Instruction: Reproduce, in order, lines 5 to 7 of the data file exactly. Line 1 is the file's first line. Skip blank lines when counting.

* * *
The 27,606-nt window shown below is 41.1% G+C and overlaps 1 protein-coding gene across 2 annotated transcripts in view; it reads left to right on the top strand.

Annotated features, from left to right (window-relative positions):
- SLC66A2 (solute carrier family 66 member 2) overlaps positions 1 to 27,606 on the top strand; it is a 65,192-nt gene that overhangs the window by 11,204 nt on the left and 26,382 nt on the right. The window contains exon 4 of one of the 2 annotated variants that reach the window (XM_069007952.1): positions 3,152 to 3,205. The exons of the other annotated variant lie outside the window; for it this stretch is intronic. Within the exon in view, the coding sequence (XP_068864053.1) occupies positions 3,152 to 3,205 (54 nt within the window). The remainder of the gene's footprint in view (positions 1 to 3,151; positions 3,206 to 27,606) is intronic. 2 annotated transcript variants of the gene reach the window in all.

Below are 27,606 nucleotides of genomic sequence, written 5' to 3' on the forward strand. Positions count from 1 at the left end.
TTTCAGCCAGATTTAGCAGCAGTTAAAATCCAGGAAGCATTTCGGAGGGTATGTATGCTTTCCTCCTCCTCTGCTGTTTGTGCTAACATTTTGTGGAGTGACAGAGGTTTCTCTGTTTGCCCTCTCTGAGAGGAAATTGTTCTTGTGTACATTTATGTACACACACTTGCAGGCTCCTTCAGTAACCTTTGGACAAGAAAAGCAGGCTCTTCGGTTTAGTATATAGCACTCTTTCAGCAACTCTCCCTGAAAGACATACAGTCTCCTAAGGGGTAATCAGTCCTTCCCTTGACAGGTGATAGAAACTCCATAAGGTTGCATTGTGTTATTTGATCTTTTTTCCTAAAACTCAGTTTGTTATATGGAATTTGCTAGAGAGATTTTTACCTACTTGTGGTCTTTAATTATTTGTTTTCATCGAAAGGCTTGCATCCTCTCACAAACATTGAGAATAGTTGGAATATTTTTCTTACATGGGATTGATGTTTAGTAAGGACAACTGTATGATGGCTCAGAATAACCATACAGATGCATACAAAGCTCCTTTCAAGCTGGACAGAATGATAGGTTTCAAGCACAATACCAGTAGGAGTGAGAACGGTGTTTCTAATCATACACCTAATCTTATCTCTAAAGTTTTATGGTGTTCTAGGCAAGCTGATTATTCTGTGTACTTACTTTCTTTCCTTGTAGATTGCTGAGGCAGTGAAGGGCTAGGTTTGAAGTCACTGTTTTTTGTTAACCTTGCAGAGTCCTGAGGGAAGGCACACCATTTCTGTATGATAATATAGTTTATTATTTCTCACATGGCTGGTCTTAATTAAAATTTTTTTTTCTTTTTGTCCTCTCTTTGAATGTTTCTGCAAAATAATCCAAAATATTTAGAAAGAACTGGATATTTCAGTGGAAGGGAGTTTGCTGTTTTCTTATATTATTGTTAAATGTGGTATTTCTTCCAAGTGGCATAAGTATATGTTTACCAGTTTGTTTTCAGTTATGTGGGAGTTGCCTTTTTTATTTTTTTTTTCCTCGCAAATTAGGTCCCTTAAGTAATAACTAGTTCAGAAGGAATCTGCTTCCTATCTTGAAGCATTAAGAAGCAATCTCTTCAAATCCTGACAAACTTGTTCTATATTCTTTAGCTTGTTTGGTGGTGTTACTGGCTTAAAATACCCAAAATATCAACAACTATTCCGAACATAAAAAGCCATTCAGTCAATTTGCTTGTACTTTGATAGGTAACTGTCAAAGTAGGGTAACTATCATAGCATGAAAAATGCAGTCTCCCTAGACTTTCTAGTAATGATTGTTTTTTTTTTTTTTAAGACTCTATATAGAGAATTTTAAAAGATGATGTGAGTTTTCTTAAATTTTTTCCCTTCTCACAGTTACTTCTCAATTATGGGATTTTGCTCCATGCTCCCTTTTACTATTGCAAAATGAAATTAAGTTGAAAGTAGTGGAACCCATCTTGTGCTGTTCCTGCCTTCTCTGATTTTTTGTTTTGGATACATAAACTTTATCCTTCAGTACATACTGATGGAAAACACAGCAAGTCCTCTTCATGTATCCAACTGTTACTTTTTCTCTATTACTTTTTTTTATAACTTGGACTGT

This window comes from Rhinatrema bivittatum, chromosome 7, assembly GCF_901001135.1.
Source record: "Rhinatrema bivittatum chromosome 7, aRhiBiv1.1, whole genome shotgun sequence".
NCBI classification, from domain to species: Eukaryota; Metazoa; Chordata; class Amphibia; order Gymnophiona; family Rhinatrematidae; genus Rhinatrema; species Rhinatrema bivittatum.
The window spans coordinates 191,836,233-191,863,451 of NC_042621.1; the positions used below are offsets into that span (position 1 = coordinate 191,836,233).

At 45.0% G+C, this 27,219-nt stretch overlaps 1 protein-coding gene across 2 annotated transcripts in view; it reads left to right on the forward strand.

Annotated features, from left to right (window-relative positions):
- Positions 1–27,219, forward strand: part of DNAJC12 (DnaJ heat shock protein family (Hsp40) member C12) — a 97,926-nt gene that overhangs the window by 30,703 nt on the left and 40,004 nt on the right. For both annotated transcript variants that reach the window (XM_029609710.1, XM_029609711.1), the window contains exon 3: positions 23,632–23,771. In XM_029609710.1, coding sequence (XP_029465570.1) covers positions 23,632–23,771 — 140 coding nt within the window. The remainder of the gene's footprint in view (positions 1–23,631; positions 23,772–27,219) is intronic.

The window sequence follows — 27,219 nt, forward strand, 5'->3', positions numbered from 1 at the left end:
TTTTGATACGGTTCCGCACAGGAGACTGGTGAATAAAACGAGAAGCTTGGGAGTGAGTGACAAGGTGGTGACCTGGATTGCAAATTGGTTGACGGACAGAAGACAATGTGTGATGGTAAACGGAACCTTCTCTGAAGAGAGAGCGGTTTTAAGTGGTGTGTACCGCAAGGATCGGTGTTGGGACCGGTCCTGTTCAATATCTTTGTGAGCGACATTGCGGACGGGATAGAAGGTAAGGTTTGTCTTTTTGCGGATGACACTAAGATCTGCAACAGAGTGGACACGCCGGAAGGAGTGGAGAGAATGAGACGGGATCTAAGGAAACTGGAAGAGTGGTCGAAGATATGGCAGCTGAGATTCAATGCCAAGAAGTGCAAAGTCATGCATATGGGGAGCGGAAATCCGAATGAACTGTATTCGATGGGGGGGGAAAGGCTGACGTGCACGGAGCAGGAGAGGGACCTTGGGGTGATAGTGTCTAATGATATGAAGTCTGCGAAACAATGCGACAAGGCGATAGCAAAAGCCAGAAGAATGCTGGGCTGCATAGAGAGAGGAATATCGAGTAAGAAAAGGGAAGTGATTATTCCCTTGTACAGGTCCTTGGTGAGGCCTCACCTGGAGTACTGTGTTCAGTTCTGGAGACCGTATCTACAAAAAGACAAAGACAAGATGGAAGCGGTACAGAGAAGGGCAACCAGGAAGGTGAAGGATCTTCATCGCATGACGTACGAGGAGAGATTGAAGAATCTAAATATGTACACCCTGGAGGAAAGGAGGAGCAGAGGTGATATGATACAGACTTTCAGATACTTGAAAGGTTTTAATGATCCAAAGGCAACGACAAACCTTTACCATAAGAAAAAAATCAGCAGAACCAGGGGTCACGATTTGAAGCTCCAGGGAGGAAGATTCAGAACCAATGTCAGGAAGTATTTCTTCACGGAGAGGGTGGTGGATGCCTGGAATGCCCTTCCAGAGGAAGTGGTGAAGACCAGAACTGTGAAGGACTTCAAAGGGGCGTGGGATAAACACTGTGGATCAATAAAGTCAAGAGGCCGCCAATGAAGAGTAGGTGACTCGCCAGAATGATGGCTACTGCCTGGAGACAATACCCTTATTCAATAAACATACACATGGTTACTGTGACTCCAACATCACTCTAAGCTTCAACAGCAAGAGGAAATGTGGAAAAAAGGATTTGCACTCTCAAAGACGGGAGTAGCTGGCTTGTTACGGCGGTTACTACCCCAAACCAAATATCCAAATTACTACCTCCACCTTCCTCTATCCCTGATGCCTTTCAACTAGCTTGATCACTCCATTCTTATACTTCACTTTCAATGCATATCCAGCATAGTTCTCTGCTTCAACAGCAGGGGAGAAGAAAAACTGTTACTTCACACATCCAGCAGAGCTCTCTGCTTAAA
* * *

TTTCAGCCAGATTTAGCAGCAGTTAAAATCCAGGAAGCATTTCGGAGGGTATGTATGCTTTCCTCCTCCTCTGCTGTTTGTGCTAACATTTTGTGGAGTGACAGAGGTTTCTCTGTTTGCCCTCTCTGAGAGGAAATTGTTCTTGTGTACATTTATGTACACACACTTGCAGGCTCCTTCAGTAACCTTTGGACAAGAAAAGCAGGCTCTTCGGTTTAGTATATAGCACTCTTTCAGCAACTCTCCCTGAAAGACATACAGTCTCCTAAGGGGTAATCAGTCCTTCCCTTGACAGGTGATAGAAACTCCATAAGGTTGCATTGTGTTATTTGATCTTTTTTCCTAAAACTCAGTTTGTTATATGGAATTTGCTAGAGAGATTTTTACCTACTTGTGGTCTTTAATTATTTGTTTTCATCGAAAGGCTTGCATCCTCTCACAAACATTGAGAATAGTTGGAATATTTTTCTTACATGGGATTGATGTTTAGTAAGGACAACTGTATGATGGCTCAGAATAACCATACAGATGCATACAAAGCTCCTTTCAAGCTGGACAGAATGATAGGTTTCAAGCACAATACCAGTAGGAGTGAGAACGGTGTTTCTAATCATACACCTAATCTTATCTCTAAAGTTTTATGGTGTTCTAGGCAAGCTGATTATTCTGTGTACTTACTTTCTTTCCTTGTAGATTGCTGAGGCAGTGAAGGGCTAGGTTTGAAGTCACTGTTTTTTGTTAACCTTGCAGAGTCCTGAGGGAAGGCACACCATTTCTGTATGATAATATAGTTTATTATTTCTCACATGGCTGGTCTTAATTAAAATTTTTTTTTCTTTTTGTCCTCTCTTTGAATGTTTCTGCAAAATAATCCAAAATATTTAGAAAGAACTGGATATTTCAGTGGAAGGGAGTTTGCTGTTTTCTTATATTATTGTTAAATGTGGTATTTCTTCCAAGTGGCATAAGTATATGTTTACCAGTTTGTTTTCAGTTATGTGGGAGTTGCCTTTTTTATTTTTTTTTTCCTCGCAAATTAGGTCCCTTAAGTAATAACTAGTTCAGAAGGAATCTGCTTCCTATCTTGAAGCATTAAGAAGCAATCTCTTCAAATCCTGACAAACTTGTTCTATATTCTTTAGCTTGTTTGGTGGTGTTACTGGCTTAAAATACCCAAAATATCAACAACTATTCCGAACATAAAAAGCCATTCAGTCAATTTGCTTGTACTTTGATAGGTAACTGTCAAAGTAGGGTAACTATCATAGCATGAAAAATGCAGTCTCCCTAGACTTTCTAGTAATGATTGTTTTTTTTTTTTTTAAGACTCTATATAGAGAATTTTAAAAGATGATGTGAGTTTTCTTAAATTTTTTCCCTTCTCACAGTTACTTCTCAATTATGGGATTTTGCTCCATGCTCCCTTTTACTATTGCAAAATGAAATTAAGTTGAAAGTAGTGGAACCCATCTTGTGCTGTTCCTGCCTTCTCTGATTTTTTGTTTTGGATACATAAACTTTATCCTTCAGTACATACTGATGGAAAACACAGCAAGTCCTCTTCATGTATCCAACTGTTACTTTTTCTCTATTACTTTTTTTTATAACTTGGACTGT

This window comes from Rhinatrema bivittatum, chromosome 7, assembly GCF_901001135.1.
Source record: "Rhinatrema bivittatum chromosome 7, aRhiBiv1.1, whole genome shotgun sequence".